Monet painted many water lilies from his flower garden near his home in Giverny. I would love to go there to photograph them. There is a photo tour of that garden with a workshop for photographers each year. Attending that is high on my bucket list.  Until then I will have to content myself with photographing water lilies in the wild or the English Country Garden in Winnipeg, one of my favorite places.


There are many varieties of water lilies but in Manitoba we have only two native ones. The white is my favourite Manitoba water lily.


These are native to Manitoba


No matter how old I get, I will never tire of water lilies.

 I could have also said this about orchids,  but when you are tired of water lilies you are tired of life. 

Exotic Flowers


I am a wild flower guy. It is as simple as that. But I also like exotic flowers, even though I know almost nothing about them. Often I don’t even know the names of them.  I just like them because they are beautiful. That is why I like to photograph them whenever I can. One of my favourite places to do that is the English country garden at Assiniboine Park in Winnipeg. We went to a number of gardens, private and public, and these are just a few of the photographs I captured.




Ralph Waldo Emerson said “the world laughs in flowers.”  Aren’t flowers grand?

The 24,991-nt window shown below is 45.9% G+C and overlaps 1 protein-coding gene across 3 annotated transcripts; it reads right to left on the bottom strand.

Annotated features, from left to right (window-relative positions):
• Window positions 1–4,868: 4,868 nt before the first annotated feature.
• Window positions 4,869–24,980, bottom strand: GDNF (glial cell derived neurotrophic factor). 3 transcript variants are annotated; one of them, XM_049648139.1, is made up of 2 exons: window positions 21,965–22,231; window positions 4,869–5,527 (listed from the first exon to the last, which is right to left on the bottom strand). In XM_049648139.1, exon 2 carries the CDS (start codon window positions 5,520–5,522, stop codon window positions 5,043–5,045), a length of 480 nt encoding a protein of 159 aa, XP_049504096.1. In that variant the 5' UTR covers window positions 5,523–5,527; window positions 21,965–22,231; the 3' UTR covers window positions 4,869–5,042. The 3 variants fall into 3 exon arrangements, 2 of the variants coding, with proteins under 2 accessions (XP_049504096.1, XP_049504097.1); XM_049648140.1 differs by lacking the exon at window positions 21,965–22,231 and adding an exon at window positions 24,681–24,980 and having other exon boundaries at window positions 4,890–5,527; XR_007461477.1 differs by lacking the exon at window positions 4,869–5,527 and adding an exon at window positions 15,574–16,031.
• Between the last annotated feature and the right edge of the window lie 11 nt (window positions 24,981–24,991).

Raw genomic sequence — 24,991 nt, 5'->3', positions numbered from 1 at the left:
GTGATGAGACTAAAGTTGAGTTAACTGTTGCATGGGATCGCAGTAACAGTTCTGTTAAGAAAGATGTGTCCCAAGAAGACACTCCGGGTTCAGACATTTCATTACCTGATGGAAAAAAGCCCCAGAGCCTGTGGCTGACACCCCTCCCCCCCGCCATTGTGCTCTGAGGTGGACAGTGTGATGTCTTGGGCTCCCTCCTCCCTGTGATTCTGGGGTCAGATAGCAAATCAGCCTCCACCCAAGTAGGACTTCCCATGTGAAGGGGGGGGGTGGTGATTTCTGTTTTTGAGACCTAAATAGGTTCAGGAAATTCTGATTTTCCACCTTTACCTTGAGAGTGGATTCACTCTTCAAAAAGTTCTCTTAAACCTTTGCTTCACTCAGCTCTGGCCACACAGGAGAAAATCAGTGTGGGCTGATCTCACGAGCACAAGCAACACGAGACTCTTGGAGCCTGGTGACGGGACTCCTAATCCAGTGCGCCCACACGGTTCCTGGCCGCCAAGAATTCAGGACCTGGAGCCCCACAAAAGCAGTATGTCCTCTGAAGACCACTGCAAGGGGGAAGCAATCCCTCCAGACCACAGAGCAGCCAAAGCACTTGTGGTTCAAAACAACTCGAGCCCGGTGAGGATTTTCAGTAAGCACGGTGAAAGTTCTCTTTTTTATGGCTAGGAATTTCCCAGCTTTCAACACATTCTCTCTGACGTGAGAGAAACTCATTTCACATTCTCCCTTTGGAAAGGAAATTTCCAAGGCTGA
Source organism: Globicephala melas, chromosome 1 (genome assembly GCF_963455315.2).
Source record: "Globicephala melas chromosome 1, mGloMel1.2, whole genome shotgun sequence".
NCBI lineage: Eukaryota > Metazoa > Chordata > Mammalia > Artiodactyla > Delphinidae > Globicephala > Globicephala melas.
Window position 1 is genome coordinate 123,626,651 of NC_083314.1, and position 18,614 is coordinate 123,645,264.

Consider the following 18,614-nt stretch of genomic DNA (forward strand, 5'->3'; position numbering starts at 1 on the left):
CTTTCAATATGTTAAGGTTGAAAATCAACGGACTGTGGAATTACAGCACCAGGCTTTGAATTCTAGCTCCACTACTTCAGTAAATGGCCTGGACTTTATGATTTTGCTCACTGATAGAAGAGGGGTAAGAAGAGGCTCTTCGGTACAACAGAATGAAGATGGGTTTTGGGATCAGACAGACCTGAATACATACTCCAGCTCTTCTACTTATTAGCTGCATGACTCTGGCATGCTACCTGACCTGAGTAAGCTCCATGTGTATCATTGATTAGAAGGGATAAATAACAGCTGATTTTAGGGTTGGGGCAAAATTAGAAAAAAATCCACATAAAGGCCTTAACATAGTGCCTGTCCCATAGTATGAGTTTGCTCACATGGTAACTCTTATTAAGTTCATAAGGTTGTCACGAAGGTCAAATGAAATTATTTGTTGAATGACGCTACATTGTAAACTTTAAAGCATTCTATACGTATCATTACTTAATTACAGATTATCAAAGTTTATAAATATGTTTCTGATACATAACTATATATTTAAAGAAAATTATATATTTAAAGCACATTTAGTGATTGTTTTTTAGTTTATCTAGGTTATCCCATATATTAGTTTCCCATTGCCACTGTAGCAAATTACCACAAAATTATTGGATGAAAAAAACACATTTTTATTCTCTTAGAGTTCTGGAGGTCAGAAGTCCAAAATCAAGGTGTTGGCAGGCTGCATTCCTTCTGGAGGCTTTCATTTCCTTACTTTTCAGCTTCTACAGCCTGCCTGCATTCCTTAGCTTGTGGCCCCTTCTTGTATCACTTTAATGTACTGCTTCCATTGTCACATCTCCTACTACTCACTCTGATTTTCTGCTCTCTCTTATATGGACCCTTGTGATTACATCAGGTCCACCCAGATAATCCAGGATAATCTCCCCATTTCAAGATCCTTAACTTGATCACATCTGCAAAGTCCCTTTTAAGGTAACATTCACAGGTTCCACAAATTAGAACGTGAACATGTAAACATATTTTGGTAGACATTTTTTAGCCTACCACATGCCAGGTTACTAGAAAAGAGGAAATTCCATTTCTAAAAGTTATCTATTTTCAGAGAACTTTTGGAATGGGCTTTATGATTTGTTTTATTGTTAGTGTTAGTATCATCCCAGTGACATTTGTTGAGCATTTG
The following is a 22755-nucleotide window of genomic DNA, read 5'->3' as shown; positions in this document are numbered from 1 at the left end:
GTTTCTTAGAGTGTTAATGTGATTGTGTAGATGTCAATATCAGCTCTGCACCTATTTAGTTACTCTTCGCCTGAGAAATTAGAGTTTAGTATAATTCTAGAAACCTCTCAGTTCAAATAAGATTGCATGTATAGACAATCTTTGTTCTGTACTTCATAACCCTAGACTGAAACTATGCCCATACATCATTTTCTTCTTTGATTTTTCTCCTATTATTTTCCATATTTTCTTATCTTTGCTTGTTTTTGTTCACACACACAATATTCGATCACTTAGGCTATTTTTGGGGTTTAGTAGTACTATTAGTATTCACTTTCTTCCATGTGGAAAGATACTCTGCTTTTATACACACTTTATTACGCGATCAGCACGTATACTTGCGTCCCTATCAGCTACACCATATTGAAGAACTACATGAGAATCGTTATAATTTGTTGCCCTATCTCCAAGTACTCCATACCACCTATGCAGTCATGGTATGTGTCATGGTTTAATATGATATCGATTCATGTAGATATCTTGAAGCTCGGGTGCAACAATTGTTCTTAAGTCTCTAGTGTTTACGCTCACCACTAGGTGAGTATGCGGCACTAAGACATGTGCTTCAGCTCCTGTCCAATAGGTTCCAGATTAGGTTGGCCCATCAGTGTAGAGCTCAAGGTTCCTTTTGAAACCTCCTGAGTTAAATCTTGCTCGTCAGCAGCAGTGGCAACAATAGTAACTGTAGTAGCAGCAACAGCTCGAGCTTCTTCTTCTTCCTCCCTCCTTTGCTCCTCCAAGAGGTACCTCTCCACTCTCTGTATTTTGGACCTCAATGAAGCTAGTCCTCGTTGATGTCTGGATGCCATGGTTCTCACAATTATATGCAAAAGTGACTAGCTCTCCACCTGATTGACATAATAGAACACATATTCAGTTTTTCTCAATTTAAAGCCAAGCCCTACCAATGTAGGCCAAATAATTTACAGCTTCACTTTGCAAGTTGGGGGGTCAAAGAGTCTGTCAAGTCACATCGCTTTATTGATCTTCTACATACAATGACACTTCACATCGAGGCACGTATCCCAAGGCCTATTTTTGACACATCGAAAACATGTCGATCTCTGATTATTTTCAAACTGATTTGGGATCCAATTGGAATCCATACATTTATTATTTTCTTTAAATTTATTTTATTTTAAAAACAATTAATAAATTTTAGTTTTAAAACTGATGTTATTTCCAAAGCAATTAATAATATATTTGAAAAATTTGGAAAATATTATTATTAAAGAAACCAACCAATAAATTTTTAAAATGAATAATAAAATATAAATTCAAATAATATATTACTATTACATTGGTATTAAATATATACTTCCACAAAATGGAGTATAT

Argentine Giants

We saw the Argentine Giant cactus (Echinopsis candicans) for the first time at the Phoenix Desert Botanical Garden by accident last year. It bloomed the day we were there. Usually it blooms for only a day. Now that is a dreadful pity. Imagine flinging such beauty out there for one day! It is a cactus that is not native to the Sonoran Desert but many people plant and nurture it. It is a lot of work for a flower that blooms for about a day. Echinopsis Candicans is a large columnar cactus with huge fragrant flowers that typically open only at night. When the cactus is not blooming it looks sort of ugly with its large columns that droop to the ground.

When it blooms it does so to stunning effect. The first time we saw one blooming we were shocked.


One of our neighbors had one that bloomed a brilliant orange.


Another had one with lovely pastel shades. It is little wonder that I love cactuses about as much as orchids. I was in heaven. I believe these were also Argentine Giants but I am not sure. If anyone spots me making an error in flower identification please let me know.